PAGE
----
4. Coerced. If I’m forced to give, you may achieve a short-term result. Trust me, though:  I’ll forever resent being strong-armed and I will look for ways to distance myself from your organization at the earliest opportunity. My advice: Give me a choice and invite me to voluntarily join your team.
  5. Treated as an end objective. Fundraising is a means to an end. It’s purpose is to help an organization have adequate resources to fulfill its mission. A nonprofit does not exist to raise money, but rather it raises money so it can continue to exist. My advice: Talk more about your mission and less about how much money you need.
  6. More interested in my money than in me. If we don’t have a relationship, then I’m probably not going to give. Any farmer knows you cannot reap a harvest until you’ve planted the seed, nurtured the crop and waited patiently for nature to take its course. My advice: Give me ways to make philanthropy a natural expression of my relationship with your organization.

Chandra Clark — Why I Have Chosen a Career in the Nonprofit World

December 2, 2010

Chandra Clark

Guest Post by Chandra Clark

I have chosen to pursue a career in the nonprofit world because I am passionate about transforming lives. It’s my heart’s desire to lead a successful faith-based nonprofit organization specifically designed for children and young women. My passion is best described in poetic form:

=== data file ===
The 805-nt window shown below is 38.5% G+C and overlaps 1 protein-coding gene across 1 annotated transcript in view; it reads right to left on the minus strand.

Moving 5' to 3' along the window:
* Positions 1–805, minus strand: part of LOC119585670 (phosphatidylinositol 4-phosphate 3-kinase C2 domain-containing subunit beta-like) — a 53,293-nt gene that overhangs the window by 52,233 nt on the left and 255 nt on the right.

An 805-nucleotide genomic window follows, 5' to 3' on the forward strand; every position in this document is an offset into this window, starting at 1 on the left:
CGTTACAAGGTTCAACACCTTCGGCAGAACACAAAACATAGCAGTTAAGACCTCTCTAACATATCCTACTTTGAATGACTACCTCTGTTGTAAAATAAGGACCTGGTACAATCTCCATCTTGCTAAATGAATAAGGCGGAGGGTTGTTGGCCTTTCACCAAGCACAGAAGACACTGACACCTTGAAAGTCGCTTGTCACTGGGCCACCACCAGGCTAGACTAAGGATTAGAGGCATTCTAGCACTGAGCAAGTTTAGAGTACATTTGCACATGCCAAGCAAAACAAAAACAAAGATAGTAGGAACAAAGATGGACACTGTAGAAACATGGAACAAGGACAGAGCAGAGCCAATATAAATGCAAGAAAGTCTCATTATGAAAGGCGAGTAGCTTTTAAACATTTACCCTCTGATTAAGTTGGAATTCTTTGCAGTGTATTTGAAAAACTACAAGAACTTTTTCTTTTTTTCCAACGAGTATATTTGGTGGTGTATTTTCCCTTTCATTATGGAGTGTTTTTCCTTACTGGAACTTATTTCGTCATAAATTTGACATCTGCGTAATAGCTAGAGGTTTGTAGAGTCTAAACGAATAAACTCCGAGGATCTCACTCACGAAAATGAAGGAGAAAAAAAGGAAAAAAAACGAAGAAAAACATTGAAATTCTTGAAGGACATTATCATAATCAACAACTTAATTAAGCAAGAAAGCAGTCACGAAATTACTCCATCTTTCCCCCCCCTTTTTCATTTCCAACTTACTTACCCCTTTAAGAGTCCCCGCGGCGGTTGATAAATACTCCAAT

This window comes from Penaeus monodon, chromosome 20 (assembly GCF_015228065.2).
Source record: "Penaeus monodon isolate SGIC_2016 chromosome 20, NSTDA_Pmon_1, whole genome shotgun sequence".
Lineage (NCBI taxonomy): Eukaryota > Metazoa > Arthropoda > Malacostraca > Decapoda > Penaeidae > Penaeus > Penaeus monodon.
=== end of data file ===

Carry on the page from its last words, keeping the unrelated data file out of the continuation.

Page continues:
I am from brokenness, rejection and fear

I am from slander, gossip and malice

I am from broken virginity, broken vows and a broken heart

I am from “I love you” only to find that it wasn’t love at all

I am from a tarnished body image and a façade to protect the wounds

I am from vanity used as a replacement for a lost identity

I am from father wounds that run deep to the core of the soul

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Introducing Student Guest Bloggers

December 1, 2010

Last month I was honored to speak before a class of university students preparing for careers in the nonprofit sector. Our topic of conversation was social media.

We talked about the trends in social media, ways to use social media in a nonprofit organization and the blurring of our personal and professional lives.

We even discussed using social media tools for personal branding. I shared my thoughts on using Facebook to differentiate oneself when launching a career. I challenged the students to use social media to “brand” themselves in an open, transparent and authentic manner. Then, to encourage them to develop their own online presence, I did something I’ve never done.

As an experiment, I invited each student to become a guest blogger here on my personal site. I offered this space to anyone in the class who wanted to share why he or she had chosen to pursue a career in the nonprofit world. A couple of students accepted the invitation. Read the rest of this entry »

Day 24 – Social Media Plan – Business

November 4, 2010

Develop a social media plan that integrates new and traditional media.

Some people are so obsessed with social media technology that they overlook their communication strategy.

They are so focused on gadgets, applications and tactics that they completely miss the obvious:  These are only tools!

Tools are used to create or build something. Tools, technology and tactics are all a means to an end. The “end” is often defined in a well-written marketing goal. A goal articulates what success will look like and offers a clear, measurable definition of the desired outcome.